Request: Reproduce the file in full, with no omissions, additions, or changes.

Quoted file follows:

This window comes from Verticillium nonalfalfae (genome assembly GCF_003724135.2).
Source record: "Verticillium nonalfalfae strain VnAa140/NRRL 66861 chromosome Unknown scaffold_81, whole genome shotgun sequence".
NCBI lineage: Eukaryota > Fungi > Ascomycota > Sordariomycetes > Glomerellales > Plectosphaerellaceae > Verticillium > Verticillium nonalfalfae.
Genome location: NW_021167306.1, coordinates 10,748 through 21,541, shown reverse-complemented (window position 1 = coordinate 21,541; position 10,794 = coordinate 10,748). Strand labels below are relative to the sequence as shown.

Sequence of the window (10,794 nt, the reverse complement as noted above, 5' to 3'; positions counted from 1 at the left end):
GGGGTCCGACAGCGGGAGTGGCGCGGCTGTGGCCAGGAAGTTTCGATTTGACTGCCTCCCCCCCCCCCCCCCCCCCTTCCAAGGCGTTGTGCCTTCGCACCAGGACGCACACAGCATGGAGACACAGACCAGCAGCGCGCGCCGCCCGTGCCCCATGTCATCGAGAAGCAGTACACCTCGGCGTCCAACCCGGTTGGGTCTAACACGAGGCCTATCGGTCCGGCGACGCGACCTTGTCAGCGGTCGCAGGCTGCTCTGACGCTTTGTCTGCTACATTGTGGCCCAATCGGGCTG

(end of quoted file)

This window comes from Verticillium nonalfalfae (genome assembly GCF_003724135.2).
Source record: "Verticillium nonalfalfae strain VnAa140/NRRL 66861 chromosome Unknown scaffold_81, whole genome shotgun sequence".
NCBI lineage: Eukaryota > Fungi > Ascomycota > Sordariomycetes > Glomerellales > Plectosphaerellaceae > Verticillium > Verticillium nonalfalfae.
Genome location: NW_021167306.1, coordinates 10,748 through 21,541, shown reverse-complemented (window position 1 = coordinate 21,541; position 10,794 = coordinate 10,748). Strand labels below are relative to the sequence as shown.

Sequence of the window (10,794 nt, the reverse complement as noted above, 5' to 3'; positions counted from 1 at the left end):
GGGGTCCGACAGCGGGAGTGGCGCGGCTGTGGCCAGGAAGTTTCGATTTGACTGCCTCCCCCCCCCCCCCCCCCCCTTCCAAGGCGTTGTGCCTTCGCACCAGGACGCACACAGCATGGAGACACAGACCAGCAGCGCGCGCCGCCCGTGCCCCATGTCATCGAGAAGCAGTACACCTCGGCGTCCAACCCGGTTGGGTCTAACACGAGGCCTATCGGTCCGGCGACGCGACCTTGTCAGCGGTCGCAGGCTGCTCTGACGCTTTGTCTGCTACATTGTGGCCCAATCGGGCTG